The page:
The ASHA journals are proud to celebrate Peer Review Week once again this year, recognizing the importance of peer reviewers and the peer review process not only to ASHA but to the scientific community as a whole.
This year, the theme of Peer Review Week is “Research Integrity: Creating and supporting trust in research.” Peer Review Week 2022 Co-Chair Danielle Padula defines research integrity as “conducting research in a transparent, rigorous, and ethical manner that can be verified to the full extent possible, enabling others to have confidence in the methods and findings. Peer review standards are foundational to that and to creating a form of accountability” (Meadows, 2022).
In line with this theme, we’d like to share information about our peer review process as well as updates on initiatives to promote research integrity.
Peer Review at the ASHA Journals
A key focus of ASHA’s Ad Hoc Committee on Strategic Planning for the Journals Program was on research integrity. Every year, hundreds of editorial board members and ad hoc reviewers perform reviews for ASHA journals. These peer reviews shape “how researchers and the general public view individual studies and scientific research as a whole” because reviewers “vet research prior to publication and help correct the record when mistakes occur” (Peer Review Week, 2022). By adopting a structured, templated form of review process, the ASHA Journals sought to ensure greater consistency across reviewers and clearer expectations about the nature of the reviews sought.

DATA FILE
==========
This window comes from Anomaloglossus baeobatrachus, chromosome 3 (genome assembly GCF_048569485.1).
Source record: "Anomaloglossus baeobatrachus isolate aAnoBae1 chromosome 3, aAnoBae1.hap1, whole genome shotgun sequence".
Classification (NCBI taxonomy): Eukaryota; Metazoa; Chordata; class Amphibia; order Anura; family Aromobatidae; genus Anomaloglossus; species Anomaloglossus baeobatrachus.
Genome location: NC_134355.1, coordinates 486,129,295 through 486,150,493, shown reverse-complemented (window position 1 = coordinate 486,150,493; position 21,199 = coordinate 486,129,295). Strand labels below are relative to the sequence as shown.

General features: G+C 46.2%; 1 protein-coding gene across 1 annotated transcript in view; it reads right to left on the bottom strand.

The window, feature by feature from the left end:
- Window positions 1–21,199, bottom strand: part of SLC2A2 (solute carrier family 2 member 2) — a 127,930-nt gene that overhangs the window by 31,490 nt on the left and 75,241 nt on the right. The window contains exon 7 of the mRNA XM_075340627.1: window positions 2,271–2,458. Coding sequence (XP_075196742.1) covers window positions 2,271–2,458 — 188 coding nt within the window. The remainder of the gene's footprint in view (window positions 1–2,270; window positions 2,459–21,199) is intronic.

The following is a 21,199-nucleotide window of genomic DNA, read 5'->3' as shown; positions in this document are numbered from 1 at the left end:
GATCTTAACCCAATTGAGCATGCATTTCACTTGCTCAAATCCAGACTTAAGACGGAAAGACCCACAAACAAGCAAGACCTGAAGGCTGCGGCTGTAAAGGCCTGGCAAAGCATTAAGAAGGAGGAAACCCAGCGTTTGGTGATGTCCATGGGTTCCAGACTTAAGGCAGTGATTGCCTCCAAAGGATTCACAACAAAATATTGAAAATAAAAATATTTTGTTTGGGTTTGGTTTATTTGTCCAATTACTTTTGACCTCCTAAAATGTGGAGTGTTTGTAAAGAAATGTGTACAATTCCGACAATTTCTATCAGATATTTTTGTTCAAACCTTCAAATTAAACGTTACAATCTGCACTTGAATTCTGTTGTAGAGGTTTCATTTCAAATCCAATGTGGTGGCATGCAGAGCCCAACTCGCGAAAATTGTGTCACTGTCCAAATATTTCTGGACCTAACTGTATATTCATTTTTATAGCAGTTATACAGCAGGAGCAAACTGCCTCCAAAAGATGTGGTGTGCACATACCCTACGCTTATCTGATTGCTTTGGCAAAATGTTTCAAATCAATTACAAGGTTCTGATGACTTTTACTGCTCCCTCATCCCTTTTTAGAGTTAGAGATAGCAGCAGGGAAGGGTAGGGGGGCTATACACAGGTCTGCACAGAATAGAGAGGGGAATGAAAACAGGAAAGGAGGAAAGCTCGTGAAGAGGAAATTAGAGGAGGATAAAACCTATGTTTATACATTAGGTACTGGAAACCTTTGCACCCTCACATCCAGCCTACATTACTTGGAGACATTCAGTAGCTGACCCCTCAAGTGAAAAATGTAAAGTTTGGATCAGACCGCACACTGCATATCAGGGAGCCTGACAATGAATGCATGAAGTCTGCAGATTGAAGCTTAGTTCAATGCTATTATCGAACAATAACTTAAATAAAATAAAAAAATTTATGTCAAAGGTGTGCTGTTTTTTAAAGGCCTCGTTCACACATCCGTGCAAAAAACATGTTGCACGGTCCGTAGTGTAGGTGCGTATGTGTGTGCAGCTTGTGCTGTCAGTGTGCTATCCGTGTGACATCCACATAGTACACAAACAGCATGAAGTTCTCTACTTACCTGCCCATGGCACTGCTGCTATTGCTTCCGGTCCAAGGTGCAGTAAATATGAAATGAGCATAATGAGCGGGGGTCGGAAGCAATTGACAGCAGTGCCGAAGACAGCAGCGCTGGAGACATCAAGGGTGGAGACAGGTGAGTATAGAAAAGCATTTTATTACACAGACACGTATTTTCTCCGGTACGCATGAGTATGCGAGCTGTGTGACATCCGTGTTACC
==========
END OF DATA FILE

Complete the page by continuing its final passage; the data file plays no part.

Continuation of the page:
In addition, we developed the ASHA Journals Academy to give authors a better sense of how their manuscripts would be handled and to give editors and reviewers better information and support for effective, high-quality review of a wide range of submissions. For example, sections on What to Expect in Peer Review and modules in the Peer Review Excellence Program as well as tools such as the EQUATOR-Network reporting guidelines help support authors’ increased clarity on manuscript requirements and reviewers’ understanding of how to best appraise various types of studies being reported.
Given the importance of peer reviewers in ensuring research integrity, ASHA journals are always seeking to expand the diversity of experience and expertise in editorial board members and ad hoc reviewers who participate in the peer review process. If you are interested in contributing to the scientific publication process, you can learn about the various editorial board roles, their duties, and recommended qualifications as well as submit an expression of interest online.